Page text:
By George W. Chapman
Several surveys have revealed what consumers are expecting from their healthcare providers. In no particular order, the most common expectations are: online appointments; virtual appointments; streamlined paperwork; minimal waiting; answers within 24 hours; updated waiting rooms with amenities like Wi-Fi, water, coffee; transparent pricing; and extended hours. Interestingly, one of the biggest pet peeves of those surveyed was the excessive amount of “threatening” notices plastered all over the waiting area and reception. Retail providers have been quicker to deploy these expectations and have made inroads on the market share of traditional private providers.
AMA’s Position on Healthcare
So where does the American Medical Association stand when it comes to healthcare reform? The AMA is now basically opposed to “Medicare for all,” but it recently decided to drop out of the industry group “Partnership for America’s Healthcare Future” (PAHF) which is vehemently opposed to “Medicare for all.” Rather than start from scratch, the AMA’s position is to strengthen and build upon the existing Affordable Care Act, which it believes can be a vehicle for universal coverage. The PAHF members include hospital, insurance and manufacturing trade associations. The Affordable Care Act was developed with the input of all the major stakeholders (physicians, hospitals, insurers, manufacturers) to provide and fund care for the medically uninsured and under insured. At its peak, it covered over 20 million people.
Out-of-Pocket Costs Increase Dramatically
Over the last 10 years, out of pocket costs for employer-sponsored insurance have risen twice as fast as wages and three times as fast as inflation. Last year, an average family of four spent $4,700 on premiums ($392/mo.) and about $3,000 on deductibles and copays ($250/mo.) That’s $7,700 a year or $642 a month which is a 67% increase from 2009. Wages increased 31% and inflation was 21% over the same 10 years.
What We Lie About
Medical Economics magazine surveyed hundreds of consumers to find out how forthcoming they were with their physician. It turns out about 25% actually admitted they are not. Forty-six percent of them have lied about smoking; 43% about exercise; 37% about alcohol consumption; and 29% have lied about their sexual partners. Why would people lie if they are seeking help? Seventy-five percent of the respondents who lied admitted they were embarrassed. Thirty-one percent lied to avoid discrimination and 22% lied believing their physician wouldn’t take them seriously if they were truthful. While lying only hurts the patient, it will eventually hurt their physician’s pocketbook when insurers begin to base their payments to providers on their patient outcomes. So, being 100% frank with your provider is critical to a successful partnership.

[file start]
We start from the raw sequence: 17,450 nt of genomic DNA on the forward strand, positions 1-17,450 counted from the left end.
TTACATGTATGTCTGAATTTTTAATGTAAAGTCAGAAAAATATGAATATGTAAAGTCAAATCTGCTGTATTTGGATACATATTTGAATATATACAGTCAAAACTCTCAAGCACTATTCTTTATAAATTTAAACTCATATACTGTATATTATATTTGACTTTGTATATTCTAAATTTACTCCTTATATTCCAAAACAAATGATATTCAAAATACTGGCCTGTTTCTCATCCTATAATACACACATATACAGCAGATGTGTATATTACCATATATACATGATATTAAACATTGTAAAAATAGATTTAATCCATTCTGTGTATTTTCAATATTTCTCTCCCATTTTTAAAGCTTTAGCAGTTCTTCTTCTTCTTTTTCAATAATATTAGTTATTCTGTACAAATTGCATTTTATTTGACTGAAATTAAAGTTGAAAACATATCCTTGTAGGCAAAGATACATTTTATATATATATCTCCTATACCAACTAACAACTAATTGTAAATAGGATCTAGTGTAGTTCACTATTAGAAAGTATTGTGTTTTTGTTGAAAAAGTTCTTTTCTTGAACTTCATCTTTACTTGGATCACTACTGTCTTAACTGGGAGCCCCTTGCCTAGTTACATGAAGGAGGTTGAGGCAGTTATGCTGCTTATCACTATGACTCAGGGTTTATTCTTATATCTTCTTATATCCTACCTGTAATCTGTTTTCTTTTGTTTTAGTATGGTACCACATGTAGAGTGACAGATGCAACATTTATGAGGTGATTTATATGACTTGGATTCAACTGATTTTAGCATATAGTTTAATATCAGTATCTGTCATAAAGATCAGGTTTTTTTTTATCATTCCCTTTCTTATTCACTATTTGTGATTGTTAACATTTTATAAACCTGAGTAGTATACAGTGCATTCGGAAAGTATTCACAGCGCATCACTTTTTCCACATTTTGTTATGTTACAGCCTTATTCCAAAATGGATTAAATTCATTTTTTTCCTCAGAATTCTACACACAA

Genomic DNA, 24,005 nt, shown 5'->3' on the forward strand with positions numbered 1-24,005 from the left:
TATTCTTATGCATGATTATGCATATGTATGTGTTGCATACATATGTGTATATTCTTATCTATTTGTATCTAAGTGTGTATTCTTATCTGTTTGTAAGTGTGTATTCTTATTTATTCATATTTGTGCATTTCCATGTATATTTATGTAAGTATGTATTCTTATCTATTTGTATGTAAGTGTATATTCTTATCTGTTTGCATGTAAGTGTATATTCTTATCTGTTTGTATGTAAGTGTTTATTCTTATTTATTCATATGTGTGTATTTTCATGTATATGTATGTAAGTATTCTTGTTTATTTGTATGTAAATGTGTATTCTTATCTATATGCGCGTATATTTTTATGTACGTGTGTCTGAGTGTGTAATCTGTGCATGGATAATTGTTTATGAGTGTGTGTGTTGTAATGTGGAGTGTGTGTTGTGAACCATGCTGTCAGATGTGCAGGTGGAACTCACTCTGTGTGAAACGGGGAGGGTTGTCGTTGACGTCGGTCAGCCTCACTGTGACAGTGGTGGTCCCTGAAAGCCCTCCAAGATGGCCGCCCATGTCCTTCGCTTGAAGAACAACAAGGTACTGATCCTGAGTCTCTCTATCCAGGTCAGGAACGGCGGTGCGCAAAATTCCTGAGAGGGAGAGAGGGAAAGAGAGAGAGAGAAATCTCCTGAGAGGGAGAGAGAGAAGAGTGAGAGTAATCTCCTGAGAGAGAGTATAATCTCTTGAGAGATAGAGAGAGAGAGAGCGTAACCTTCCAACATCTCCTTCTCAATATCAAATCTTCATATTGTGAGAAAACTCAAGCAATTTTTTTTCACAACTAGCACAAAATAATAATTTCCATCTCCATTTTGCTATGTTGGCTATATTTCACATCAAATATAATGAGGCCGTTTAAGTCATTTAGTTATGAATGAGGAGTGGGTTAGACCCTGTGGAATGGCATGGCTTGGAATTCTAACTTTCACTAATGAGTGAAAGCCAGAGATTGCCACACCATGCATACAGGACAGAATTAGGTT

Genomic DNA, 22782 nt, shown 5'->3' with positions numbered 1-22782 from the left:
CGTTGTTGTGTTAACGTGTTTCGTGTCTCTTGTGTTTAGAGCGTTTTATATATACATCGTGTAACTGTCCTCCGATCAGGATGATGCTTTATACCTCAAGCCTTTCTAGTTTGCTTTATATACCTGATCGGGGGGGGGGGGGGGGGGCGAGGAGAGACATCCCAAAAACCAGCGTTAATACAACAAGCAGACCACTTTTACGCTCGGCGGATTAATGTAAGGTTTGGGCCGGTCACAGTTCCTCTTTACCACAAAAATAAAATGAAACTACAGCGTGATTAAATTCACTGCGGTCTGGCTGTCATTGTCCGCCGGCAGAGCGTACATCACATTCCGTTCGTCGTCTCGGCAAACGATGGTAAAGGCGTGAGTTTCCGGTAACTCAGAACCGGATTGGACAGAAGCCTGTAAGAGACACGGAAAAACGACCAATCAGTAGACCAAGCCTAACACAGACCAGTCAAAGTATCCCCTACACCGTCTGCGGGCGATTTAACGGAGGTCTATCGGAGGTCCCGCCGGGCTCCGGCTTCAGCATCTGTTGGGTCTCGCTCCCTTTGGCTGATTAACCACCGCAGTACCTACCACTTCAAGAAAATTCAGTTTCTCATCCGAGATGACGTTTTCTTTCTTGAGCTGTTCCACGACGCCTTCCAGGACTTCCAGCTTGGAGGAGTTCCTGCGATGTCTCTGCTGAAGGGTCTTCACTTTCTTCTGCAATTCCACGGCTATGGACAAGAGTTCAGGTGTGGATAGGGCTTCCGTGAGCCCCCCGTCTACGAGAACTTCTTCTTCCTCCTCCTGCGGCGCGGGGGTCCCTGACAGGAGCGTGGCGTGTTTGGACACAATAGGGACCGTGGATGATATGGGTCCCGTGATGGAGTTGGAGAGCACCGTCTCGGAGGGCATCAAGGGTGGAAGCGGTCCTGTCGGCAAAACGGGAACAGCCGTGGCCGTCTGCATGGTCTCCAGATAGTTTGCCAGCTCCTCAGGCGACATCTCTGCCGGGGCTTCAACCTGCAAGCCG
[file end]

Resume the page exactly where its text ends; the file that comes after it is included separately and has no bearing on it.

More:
Considering the rapid-fire industry changes and continued confusion in Washington, it is no surprise that many physicians suffer from some form of burnout. Medical Economics magazine surveyed over 1,200 physicians: 92% admitted to feeling burned out at some point in their career while 68% answered they were currently feeling burned out. The most common reasons for burnout are: excessive paperwork, poor life balance; time consuming electronic medical records; and loss of control. Seventy-three percent of respondents said they have seriously considered quitting; 80% admitted they have not sought counseling. Coping mechanisms include family, exercising and hobbies. Physicians say they are increasingly powerless as medicine becomes corporatized and dictated by government and profit-oriented special interest groups.
Dealing with Death
Palliative care physician B.J. Miller advocates making end of life care more “human” and less “medicalized.” His 2015 TED talk, “What Really Matters at the End of Life,” has been viewed over 9 million times. He recently co-authored the book “A Beginners Guide to the End: Practical Advice for Living Life and Facing Death.” The book is targeted at the dying, their family and caregivers and their providers. Miller argues hospitals are a terrible place to die. Dying is not an emergency and there’s not much that can be done anymore; so, it is unfair to expect much from a hospital that is designed and staffed for acute care. But sometimes people do die there. He thinks hospitals and physicians need to be better at transitioning patients from acute to comfort or palliative care. Patients and family often feel their physician or hospital abandoned them at the end. The book is highly recommended as most of us are ill-prepared for the end.
Home Care Worker Shortage Worsening
Anyone who has had to deal with homecare for themselves or a family member is well aware of the acute shortage of home care workers. The shortage is fueled by a rapidly aging population and advanced technology which makes home care a more viable and preferable option versus nursing homes. By 2050, 19 million of us will be over 85. The president of the National Association for Home Care & Hospice says some agencies are seeing 100% turnover in a year and 50% is now considered “good.” The good news-bad news is there will be 1.2 million new jobs available by 2026 which is a 40% increase from the number of jobs in 2016. Home care is often a thankless job and it doesn’t pay well. Eighty-seven percent of home care workers are women; 60% are of color; 52% have a high school diploma or less; half receive public assistance like Medicaid or food stamps.
George W. Chapman is a healthcare business consultant who works exclusively with physicians, hospitals and healthcare organizations. He operates GW Chapman Consulting based in Syracuse. Email him at firstname.lastname@example.org.